24 February 2012
We are creating a wonderful garden in Minneapolis, which is
taking Stefano and I to the United States on a regular basis. We
spent a very exciting week there last week choosing the specimen
plants we will include in the garden.
We had hoped to use Betula nigra- the river birch - but
it will be too big and overpowering for the design. We had also
hoped to use Acer griseum but the climate will be slightly
too cold for it and we feel it is too much of a risk. Minneapolis
is in hardiness zone 4.5 andAcer griseumneeds zone 5 - if the
garden experienced a hard winter, this acer would not survive. We
want to create a garden with longevity so it is really important we
choose plants that are going to thrive.
Our trip last week turned up two trees which we think are going
to be perfect for the design - a malus (crab apple) with a
beautiful white flower and an alternative acer with gorgeous bright
red seeds. Neither will be too big for the planting scheme but we
have found some lovely mature specimens that with some careful
pruning will make beautiful shapes. They will be placed amongst
criss-crossing clouds of taxus with clipped domes of euonymous to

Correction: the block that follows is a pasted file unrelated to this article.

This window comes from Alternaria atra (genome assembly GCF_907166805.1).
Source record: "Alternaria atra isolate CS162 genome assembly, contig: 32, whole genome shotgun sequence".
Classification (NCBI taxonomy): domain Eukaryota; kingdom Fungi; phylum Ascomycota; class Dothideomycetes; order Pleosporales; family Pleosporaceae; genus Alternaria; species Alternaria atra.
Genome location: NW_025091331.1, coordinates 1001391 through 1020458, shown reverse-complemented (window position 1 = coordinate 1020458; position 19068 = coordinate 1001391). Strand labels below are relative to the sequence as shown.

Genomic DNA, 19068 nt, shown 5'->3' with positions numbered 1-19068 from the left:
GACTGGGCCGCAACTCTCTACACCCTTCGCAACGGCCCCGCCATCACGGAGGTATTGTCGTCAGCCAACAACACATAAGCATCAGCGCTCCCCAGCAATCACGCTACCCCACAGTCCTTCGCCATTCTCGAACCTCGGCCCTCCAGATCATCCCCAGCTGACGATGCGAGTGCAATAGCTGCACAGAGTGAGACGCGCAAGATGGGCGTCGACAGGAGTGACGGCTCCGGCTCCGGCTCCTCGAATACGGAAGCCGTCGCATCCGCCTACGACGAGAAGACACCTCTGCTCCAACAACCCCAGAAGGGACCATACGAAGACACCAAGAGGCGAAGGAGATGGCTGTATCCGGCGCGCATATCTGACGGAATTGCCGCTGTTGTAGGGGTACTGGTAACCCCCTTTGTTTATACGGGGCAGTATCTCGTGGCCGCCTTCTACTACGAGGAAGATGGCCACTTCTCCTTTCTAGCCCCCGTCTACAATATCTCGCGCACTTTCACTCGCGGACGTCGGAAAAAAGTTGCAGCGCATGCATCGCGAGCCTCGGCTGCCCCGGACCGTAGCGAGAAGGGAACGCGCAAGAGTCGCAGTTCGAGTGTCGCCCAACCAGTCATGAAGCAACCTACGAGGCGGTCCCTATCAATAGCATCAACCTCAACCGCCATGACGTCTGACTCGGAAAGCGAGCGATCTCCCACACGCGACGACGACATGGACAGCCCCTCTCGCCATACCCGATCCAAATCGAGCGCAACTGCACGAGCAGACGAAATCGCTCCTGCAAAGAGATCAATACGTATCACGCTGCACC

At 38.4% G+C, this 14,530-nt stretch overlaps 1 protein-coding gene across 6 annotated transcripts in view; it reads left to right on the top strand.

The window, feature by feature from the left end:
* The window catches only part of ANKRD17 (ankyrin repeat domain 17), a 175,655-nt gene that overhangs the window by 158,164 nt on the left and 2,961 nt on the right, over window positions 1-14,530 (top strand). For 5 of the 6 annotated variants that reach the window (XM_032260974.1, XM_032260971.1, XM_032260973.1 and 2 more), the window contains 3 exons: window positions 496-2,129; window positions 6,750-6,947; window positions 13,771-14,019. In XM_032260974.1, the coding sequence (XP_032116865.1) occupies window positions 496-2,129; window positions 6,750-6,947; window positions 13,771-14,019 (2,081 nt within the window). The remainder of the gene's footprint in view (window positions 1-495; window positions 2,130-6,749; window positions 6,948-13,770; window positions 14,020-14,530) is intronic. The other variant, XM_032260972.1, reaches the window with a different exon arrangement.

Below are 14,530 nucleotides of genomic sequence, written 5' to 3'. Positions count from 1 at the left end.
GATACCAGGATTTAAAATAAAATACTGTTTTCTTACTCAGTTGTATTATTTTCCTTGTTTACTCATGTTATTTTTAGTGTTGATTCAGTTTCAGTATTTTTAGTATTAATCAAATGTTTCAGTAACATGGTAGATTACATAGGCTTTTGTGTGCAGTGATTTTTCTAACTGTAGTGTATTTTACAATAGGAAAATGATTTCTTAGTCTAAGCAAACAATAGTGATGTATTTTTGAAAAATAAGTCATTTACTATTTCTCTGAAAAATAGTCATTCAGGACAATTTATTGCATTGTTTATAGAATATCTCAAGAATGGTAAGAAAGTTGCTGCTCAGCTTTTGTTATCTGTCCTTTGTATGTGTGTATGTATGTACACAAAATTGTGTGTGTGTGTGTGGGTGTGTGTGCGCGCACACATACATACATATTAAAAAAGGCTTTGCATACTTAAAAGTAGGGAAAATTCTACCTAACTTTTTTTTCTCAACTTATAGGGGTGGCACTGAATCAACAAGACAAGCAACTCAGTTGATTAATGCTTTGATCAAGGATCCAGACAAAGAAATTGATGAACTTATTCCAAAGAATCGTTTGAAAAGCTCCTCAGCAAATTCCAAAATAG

link them. The rest of the planting scheme feels very contemporary
using native American prairie plants within a matrix of Briza
media (quaking grass).
In addition, we found an incredible native vine which we plan to
train over trellis in the garden we are creating. It has the most
wonderful orange berries and will be a fantastic addition to the
It was really very exciting seeing the trees at the nursery but
the visit really brought it home to me how lucky we are to have
nurseries in Europe selling such a diverse choice of plants, shrubs
and trees. Our temperate climate allows us to grow such a huge
variety of plants - we really can be spoiled for choice. In America
however, the choice is limited - by climate and availability.
Luckily my planting schemes only ever rely on a small palette of
plants, repeated to create striking plant combinations. For
this design we are using lots of native American prairie plants and
whilst driving through the vast expanses of wild prairie meadows,
frosted with winter ice crystals, we couldn't wait to return later
in the season to see perennials we use in gardens in Europe
flowering here in their natural habitat.